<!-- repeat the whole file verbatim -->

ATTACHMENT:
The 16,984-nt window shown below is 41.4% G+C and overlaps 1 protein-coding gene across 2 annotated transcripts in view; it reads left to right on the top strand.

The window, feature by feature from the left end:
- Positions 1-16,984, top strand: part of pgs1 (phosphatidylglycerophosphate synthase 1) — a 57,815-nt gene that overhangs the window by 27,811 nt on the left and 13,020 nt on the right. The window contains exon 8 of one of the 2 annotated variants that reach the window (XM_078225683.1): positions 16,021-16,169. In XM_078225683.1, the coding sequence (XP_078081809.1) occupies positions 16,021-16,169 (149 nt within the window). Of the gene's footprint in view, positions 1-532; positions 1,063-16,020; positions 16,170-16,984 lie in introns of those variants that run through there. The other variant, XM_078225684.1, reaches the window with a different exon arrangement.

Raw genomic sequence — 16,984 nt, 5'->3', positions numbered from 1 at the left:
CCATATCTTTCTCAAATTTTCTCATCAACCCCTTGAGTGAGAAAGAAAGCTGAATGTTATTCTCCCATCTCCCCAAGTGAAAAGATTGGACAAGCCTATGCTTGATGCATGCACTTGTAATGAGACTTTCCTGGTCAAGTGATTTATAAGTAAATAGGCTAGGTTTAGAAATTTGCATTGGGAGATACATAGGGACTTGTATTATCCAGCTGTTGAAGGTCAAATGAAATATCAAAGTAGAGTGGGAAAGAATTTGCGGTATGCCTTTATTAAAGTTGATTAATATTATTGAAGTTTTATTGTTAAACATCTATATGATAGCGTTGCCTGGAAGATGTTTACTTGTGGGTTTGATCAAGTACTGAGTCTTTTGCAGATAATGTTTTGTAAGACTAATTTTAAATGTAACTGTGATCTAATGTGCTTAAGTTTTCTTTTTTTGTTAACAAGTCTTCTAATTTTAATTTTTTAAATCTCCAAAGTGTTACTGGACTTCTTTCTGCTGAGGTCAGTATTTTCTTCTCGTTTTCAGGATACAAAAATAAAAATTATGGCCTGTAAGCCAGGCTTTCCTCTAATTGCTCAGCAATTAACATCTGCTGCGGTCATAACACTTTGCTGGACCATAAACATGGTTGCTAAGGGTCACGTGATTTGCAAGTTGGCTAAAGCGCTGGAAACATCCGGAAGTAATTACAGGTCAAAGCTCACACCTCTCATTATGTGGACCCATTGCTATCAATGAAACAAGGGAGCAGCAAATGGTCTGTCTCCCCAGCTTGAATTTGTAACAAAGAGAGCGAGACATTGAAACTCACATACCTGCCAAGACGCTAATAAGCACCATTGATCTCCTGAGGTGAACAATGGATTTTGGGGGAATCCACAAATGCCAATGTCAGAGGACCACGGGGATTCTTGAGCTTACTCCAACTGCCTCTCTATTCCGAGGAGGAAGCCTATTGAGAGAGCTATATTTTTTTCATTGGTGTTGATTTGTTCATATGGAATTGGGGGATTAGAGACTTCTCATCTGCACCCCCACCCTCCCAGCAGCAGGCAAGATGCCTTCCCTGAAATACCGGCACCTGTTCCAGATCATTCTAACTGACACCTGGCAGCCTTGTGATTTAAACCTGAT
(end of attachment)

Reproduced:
The 16,984-nt window shown below is 41.4% G+C and overlaps 1 protein-coding gene across 2 annotated transcripts in view; it reads left to right on the top strand.

The window, feature by feature from the left end:
- Positions 1-16,984, top strand: part of pgs1 (phosphatidylglycerophosphate synthase 1) — a 57,815-nt gene that overhangs the window by 27,811 nt on the left and 13,020 nt on the right. The window contains exon 8 of one of the 2 annotated variants that reach the window (XM_078225683.1): positions 16,021-16,169. In XM_078225683.1, the coding sequence (XP_078081809.1) occupies positions 16,021-16,169 (149 nt within the window). Of the gene's footprint in view, positions 1-532; positions 1,063-16,020; positions 16,170-16,984 lie in introns of those variants that run through there. The other variant, XM_078225684.1, reaches the window with a different exon arrangement.

Raw genomic sequence — 16,984 nt, 5'->3', positions numbered from 1 at the left:
CCATATCTTTCTCAAATTTTCTCATCAACCCCTTGAGTGAGAAAGAAAGCTGAATGTTATTCTCCCATCTCCCCAAGTGAAAAGATTGGACAAGCCTATGCTTGATGCATGCACTTGTAATGAGACTTTCCTGGTCAAGTGATTTATAAGTAAATAGGCTAGGTTTAGAAATTTGCATTGGGAGATACATAGGGACTTGTATTATCCAGCTGTTGAAGGTCAAATGAAATATCAAAGTAGAGTGGGAAAGAATTTGCGGTATGCCTTTATTAAAGTTGATTAATATTATTGAAGTTTTATTGTTAAACATCTATATGATAGCGTTGCCTGGAAGATGTTTACTTGTGGGTTTGATCAAGTACTGAGTCTTTTGCAGATAATGTTTTGTAAGACTAATTTTAAATGTAACTGTGATCTAATGTGCTTAAGTTTTCTTTTTTTGTTAACAAGTCTTCTAATTTTAATTTTTTAAATCTCCAAAGTGTTACTGGACTTCTTTCTGCTGAGGTCAGTATTTTCTTCTCGTTTTCAGGATACAAAAATAAAAATTATGGCCTGTAAGCCAGGCTTTCCTCTAATTGCTCAGCAATTAACATCTGCTGCGGTCATAACACTTTGCTGGACCATAAACATGGTTGCTAAGGGTCACGTGATTTGCAAGTTGGCTAAAGCGCTGGAAACATCCGGAAGTAATTACAGGTCAAAGCTCACACCTCTCATTATGTGGACCCATTGCTATCAATGAAACAAGGGAGCAGCAAATGGTCTGTCTCCCCAGCTTGAATTTGTAACAAAGAGAGCGAGACATTGAAACTCACATACCTGCCAAGACGCTAATAAGCACCATTGATCTCCTGAGGTGAACAATGGATTTTGGGGGAATCCACAAATGCCAATGTCAGAGGACCACGGGGATTCTTGAGCTTACTCCAACTGCCTCTCTATTCCGAGGAGGAAGCCTATTGAGAGAGCTATATTTTTTTCATTGGTGTTGATTTGTTCATATGGAATTGGGGGATTAGAGACTTCTCATCTGCACCCCCACCCTCCCAGCAGCAGGCAAGATGCCTTCCCTGAAATACCGGCACCTGTTCCAGATCATTCTAACTGACACCTGGCAGCCTTGTGATTTAAACCTGAT